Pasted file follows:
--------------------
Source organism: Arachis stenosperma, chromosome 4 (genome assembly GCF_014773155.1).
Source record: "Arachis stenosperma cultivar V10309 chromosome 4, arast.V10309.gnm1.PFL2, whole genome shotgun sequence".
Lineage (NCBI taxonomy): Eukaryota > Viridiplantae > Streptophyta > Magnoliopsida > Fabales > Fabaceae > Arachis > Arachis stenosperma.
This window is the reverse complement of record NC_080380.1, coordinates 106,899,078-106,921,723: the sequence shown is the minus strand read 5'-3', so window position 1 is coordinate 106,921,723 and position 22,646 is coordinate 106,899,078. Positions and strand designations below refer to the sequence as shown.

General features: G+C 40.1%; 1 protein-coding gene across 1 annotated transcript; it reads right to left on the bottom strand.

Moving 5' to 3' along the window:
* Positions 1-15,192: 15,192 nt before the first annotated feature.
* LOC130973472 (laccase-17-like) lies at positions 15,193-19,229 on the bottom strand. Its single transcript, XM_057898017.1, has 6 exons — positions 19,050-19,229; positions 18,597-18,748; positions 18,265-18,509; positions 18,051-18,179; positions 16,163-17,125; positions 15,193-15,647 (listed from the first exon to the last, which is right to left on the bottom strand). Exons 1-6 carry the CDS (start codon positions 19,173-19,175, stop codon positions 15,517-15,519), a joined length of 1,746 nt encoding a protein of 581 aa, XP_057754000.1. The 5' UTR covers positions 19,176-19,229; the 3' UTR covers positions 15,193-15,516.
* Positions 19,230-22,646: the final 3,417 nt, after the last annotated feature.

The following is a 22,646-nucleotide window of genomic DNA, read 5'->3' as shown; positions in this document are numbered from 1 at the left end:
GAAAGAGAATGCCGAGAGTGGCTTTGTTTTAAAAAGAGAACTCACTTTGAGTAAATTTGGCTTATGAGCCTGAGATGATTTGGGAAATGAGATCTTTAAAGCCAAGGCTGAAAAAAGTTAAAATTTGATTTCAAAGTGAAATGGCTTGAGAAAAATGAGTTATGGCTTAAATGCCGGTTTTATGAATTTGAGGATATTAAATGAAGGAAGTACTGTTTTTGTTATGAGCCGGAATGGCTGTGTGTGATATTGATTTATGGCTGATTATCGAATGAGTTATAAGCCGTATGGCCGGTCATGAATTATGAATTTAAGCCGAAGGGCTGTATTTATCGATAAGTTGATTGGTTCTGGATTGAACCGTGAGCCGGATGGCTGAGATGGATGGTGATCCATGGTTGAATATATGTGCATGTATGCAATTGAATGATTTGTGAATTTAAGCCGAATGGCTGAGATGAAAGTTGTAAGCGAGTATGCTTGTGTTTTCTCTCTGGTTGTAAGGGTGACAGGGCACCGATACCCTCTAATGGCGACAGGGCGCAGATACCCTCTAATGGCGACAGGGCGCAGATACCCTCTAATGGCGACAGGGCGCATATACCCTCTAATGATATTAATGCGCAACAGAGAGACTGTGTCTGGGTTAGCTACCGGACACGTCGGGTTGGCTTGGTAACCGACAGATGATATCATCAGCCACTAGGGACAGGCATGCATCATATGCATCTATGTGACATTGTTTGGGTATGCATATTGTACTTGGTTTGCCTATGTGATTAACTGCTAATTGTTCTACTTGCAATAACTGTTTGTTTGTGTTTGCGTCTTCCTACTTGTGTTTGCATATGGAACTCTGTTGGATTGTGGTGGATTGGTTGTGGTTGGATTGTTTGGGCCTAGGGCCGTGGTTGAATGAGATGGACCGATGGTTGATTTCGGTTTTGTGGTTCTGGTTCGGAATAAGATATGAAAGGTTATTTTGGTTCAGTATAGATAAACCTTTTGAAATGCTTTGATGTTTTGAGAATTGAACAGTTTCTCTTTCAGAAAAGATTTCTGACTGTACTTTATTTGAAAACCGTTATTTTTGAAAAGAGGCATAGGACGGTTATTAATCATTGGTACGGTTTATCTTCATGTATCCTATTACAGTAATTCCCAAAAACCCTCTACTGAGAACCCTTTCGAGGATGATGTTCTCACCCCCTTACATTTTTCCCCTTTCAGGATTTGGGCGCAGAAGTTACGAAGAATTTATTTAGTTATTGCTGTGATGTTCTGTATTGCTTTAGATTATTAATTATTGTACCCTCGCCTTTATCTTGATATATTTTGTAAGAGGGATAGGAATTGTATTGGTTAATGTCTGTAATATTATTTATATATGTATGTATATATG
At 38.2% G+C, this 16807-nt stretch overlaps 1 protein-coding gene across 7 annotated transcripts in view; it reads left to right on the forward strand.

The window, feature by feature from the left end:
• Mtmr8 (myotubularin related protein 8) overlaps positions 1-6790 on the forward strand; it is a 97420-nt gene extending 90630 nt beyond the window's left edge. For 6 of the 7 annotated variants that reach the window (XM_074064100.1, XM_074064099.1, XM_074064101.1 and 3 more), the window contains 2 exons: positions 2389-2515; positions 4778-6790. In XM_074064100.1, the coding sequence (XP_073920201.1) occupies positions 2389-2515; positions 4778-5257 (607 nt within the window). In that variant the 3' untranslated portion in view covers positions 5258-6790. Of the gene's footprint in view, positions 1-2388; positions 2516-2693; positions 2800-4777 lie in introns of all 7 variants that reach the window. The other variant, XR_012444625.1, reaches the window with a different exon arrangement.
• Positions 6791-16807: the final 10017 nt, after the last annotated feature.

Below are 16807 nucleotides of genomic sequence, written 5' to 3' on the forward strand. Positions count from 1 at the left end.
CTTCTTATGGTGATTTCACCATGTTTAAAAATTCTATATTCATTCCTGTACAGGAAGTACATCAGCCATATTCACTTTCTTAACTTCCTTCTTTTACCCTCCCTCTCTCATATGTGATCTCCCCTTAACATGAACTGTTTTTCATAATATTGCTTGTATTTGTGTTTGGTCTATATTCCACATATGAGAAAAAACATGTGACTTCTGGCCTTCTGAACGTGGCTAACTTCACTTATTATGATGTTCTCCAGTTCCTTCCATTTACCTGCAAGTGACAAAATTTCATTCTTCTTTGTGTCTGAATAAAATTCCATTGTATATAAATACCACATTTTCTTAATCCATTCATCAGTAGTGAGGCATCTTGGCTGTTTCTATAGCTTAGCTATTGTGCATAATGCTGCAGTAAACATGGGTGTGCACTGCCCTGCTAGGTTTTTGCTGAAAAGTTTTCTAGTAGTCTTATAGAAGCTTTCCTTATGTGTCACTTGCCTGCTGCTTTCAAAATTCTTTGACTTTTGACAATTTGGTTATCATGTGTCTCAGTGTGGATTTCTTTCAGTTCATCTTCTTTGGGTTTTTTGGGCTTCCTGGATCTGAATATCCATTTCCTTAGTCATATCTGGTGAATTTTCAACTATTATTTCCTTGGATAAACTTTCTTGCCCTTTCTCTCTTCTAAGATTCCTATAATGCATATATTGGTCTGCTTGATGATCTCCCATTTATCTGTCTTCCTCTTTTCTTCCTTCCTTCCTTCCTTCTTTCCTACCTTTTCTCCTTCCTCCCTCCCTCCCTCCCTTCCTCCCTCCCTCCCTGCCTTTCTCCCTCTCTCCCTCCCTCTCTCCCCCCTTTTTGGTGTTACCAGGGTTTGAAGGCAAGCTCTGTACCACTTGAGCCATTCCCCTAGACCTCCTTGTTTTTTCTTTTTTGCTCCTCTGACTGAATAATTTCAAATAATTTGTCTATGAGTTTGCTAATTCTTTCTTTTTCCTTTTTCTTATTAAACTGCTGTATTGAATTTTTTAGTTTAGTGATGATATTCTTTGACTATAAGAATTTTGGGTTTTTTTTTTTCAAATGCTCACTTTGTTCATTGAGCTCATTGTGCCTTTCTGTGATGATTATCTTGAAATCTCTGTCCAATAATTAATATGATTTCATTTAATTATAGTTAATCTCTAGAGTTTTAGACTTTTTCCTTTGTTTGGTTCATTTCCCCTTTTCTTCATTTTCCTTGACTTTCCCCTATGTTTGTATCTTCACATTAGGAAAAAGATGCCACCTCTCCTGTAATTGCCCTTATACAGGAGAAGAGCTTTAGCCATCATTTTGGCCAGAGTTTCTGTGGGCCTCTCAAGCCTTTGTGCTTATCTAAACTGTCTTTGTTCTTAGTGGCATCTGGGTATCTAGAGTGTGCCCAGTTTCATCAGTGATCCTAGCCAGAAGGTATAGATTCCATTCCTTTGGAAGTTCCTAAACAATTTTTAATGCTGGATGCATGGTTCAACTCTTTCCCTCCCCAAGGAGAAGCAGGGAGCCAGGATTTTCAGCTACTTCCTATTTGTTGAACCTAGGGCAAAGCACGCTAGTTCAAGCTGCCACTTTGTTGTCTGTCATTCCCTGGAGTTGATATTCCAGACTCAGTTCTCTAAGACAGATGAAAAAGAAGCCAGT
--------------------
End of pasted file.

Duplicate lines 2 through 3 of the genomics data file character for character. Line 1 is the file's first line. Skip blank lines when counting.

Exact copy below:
Source record: "Arachis stenosperma cultivar V10309 chromosome 4, arast.V10309.gnm1.PFL2, whole genome shotgun sequence".
Lineage (NCBI taxonomy): Eukaryota > Viridiplantae > Streptophyta > Magnoliopsida > Fabales > Fabaceae > Arachis > Arachis stenosperma.